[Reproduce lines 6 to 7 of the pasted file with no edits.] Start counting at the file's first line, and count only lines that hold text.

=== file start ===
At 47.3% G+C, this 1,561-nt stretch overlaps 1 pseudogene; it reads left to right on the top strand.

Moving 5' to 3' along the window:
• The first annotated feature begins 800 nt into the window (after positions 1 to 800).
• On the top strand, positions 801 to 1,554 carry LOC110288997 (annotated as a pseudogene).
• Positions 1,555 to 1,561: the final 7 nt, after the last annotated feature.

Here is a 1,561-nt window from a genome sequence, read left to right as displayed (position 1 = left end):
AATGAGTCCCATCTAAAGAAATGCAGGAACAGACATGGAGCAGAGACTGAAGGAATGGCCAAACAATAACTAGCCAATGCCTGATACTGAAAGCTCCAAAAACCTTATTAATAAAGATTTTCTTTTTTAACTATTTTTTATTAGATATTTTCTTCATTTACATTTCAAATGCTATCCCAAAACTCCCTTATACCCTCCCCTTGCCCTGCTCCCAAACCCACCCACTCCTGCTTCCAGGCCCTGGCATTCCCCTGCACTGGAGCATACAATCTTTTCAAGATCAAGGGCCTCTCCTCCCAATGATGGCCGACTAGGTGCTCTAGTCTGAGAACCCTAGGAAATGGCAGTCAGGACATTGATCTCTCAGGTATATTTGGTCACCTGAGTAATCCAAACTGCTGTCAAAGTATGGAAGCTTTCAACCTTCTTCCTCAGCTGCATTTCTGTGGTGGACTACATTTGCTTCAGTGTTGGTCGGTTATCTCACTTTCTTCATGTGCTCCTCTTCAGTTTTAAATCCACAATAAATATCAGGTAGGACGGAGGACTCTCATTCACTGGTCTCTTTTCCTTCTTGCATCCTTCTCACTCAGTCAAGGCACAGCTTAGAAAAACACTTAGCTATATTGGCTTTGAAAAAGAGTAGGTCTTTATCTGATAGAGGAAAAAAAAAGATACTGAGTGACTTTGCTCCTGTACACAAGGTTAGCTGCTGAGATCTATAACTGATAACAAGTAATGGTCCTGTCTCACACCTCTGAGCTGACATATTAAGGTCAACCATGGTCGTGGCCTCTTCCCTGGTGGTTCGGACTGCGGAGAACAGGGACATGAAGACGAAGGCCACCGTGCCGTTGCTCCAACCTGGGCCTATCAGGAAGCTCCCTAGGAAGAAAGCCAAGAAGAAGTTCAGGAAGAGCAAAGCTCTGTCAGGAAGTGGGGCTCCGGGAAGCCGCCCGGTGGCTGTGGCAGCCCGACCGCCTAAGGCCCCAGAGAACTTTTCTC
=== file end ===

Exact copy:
Here is a 1,561-nt window from a genome sequence, read left to right as displayed (position 1 = left end):
AATGAGTCCCATCTAAAGAAATGCAGGAACAGACATGGAGCAGAGACTGAAGGAATGGCCAAACAATAACTAGCCAATGCCTGATACTGAAAGCTCCAAAAACCTTATTAATAAAGATTTTCTTTTTTAACTATTTTTTATTAGATATTTTCTTCATTTACATTTCAAATGCTATCCCAAAACTCCCTTATACCCTCCCCTTGCCCTGCTCCCAAACCCACCCACTCCTGCTTCCAGGCCCTGGCATTCCCCTGCACTGGAGCATACAATCTTTTCAAGATCAAGGGCCTCTCCTCCCAATGATGGCCGACTAGGTGCTCTAGTCTGAGAACCCTAGGAAATGGCAGTCAGGACATTGATCTCTCAGGTATATTTGGTCACCTGAGTAATCCAAACTGCTGTCAAAGTATGGAAGCTTTCAACCTTCTTCCTCAGCTGCATTTCTGTGGTGGACTACATTTGCTTCAGTGTTGGTCGGTTATCTCACTTTCTTCATGTGCTCCTCTTCAGTTTTAAATCCACAATAAATATCAGGTAGGACGGAGGACTCTCATTCACTGGTCTCTTTTCCTTCTTGCATCCTTCTCACTCAGTCAAGGCACAGCTTAGAAAAACACTTAGCTATATTGGCTTTGAAAAAGAGTAGGTCTTTATCTGATAGAGGAAAAAAAAAGATACTGAGTGACTTTGCTCCTGTACACAAGGTTAGCTGCTGAGATCTATAACTGATAACAAGTAATGGTCCTGTCTCACACCTCTGAGCTGACATATTAAGGTCAACCATGGTCGTGGCCTCTTCCCTGGTGGTTCGGACTGCGGAGAACAGGGACATGAAGACGAAGGCCACCGTGCCGTTGCTCCAACCTGGGCCTATCAGGAAGCTCCCTAGGAAGAAAGCCAAGAAGAAGTTCAGGAAGAGCAAAGCTCTGTCAGGAAGTGGGGCTCCGGGAAGCCGCCCGGTGGCTGTGGCAGCCCGACCGCCTAAGGCCCCAGAGAACTTTTCTC